We have three new movies available for check-out at the LRC that may be of interest.
Henri Cartier-Bresson: The Impassioned Eye—This may be of great interest to those in the Portrait and Lighting class, especially for the upcoming portrait report and homage project.
"Heinz Bütler interviews Henri Cartier-Bresson (1908-2004) late in life. Cartier-Bresson pulls out photographs, comments briefly, and holds them up to Bütler's camera. A few others share observations, including Isabelle Huppert, Arthur Miller, and Josef Koudelka. Cartier-Bresson talks about his travels, including Mexico in the 1930s, imprisonment during World War II, being with Gandhi moments before his assassination, and returning to sketching late in life. He shows us examples. He talks about becoming and being a photographer, about composition, and about some of his secrets to capture the moment. Written by email@example.com" IMDb
Herb & Dorothy—Perhaps of note for lovers of contemporary art, and art historians in particular.
"He was a postal clerk. She was a librarian. With their modest means, the couple managed to build one of the most important contemporary art collections in history. Meet Herb and Dorothy Vogel, whose shared passion and disciplines and defied stereotypes and redefined what it means to be an art collector. Written by Anonymous" IMDb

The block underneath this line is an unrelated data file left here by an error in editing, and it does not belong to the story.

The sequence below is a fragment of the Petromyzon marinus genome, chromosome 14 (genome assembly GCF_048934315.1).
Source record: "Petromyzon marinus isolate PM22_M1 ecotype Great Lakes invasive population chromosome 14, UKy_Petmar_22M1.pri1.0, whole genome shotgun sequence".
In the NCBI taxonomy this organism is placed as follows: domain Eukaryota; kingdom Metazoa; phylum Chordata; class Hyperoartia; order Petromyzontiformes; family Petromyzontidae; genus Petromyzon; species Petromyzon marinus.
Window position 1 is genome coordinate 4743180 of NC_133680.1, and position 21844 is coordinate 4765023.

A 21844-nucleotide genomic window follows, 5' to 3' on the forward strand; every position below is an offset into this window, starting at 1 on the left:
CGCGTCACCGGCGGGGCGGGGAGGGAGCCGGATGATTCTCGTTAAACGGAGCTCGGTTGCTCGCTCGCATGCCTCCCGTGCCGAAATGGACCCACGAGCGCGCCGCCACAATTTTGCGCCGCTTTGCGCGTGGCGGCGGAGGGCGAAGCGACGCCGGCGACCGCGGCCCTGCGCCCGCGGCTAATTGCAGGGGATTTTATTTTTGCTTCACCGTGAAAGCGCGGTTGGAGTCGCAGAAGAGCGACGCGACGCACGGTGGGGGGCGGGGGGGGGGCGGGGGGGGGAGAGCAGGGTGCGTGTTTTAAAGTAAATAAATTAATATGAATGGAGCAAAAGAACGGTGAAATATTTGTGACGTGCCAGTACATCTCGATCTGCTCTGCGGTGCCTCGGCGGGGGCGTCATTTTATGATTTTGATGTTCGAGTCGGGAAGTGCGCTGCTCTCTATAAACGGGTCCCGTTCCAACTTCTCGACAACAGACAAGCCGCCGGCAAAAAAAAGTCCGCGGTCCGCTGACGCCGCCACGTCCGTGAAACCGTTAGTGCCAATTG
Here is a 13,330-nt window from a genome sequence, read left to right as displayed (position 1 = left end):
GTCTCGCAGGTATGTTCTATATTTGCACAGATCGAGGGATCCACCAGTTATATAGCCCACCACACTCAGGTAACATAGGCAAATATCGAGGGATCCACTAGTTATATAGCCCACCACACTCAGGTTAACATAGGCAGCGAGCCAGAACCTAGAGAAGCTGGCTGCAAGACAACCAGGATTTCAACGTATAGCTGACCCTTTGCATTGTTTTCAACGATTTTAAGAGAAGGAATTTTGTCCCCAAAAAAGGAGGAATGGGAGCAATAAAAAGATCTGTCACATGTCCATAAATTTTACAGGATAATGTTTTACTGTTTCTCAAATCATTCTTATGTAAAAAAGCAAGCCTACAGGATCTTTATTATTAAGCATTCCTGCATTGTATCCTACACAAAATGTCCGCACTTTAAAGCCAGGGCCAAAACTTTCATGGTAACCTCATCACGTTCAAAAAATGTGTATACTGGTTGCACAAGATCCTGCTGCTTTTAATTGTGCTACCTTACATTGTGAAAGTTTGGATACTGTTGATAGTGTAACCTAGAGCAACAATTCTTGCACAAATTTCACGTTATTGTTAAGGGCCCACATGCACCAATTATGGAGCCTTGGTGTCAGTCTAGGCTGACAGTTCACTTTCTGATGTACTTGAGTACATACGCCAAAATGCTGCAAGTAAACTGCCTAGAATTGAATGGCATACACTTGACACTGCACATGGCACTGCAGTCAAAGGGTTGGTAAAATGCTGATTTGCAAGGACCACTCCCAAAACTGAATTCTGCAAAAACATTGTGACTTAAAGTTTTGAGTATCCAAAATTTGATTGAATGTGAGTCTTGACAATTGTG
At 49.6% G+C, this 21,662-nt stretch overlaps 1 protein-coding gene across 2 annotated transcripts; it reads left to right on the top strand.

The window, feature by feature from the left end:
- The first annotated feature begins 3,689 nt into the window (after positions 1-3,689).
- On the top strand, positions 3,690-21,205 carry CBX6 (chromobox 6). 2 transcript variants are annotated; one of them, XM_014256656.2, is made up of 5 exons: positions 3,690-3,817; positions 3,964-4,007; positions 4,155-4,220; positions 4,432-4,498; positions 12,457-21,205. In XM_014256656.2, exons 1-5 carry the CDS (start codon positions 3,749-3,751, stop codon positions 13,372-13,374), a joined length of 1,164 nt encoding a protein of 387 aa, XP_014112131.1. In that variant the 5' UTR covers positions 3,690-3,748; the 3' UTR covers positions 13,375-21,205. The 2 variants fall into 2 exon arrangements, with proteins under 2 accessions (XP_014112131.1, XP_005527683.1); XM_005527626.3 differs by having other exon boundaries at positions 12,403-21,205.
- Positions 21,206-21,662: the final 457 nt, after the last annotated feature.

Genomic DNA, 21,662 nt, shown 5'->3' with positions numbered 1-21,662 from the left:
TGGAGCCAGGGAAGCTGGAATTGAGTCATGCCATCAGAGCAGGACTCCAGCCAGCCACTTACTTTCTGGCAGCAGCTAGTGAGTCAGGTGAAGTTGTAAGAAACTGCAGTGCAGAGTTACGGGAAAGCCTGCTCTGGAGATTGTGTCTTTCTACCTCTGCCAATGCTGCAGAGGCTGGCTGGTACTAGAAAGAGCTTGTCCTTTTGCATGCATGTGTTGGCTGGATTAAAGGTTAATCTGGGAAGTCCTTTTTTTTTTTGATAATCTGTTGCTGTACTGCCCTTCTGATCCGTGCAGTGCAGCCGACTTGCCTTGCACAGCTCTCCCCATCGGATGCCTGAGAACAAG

Visual Acoustics: The Modernism of Julius Shulman—This movie may be interesting to a number of folks, from photographers, lovers of architecture, graphic designers (for the motion graphics utilized in the film), to those who just enjoy the modernist aesthetic.
"Visual Acoustics celebrates the life and career of Julius Shulman, the world's greatest architectural photographer, whose images brought modern architecture to the American mainstream. Shulman, who passed away this year, captured the work of nearly every modern and progressive architect since the 1930s including Frank Lloyd Wright, Richard Neutra, John Lautner and Frank Gehry. His images epitomized the singular beauty of Southern California's modernist movement and brought its iconic structures to the attention of the general public. This unique film is both a testament to the evolution of modern architecture and a joyful portrait of the magnetic, whip-smart gentleman who chronicled it with his unforgettable images. Written by Owens/Rothschild" IMDb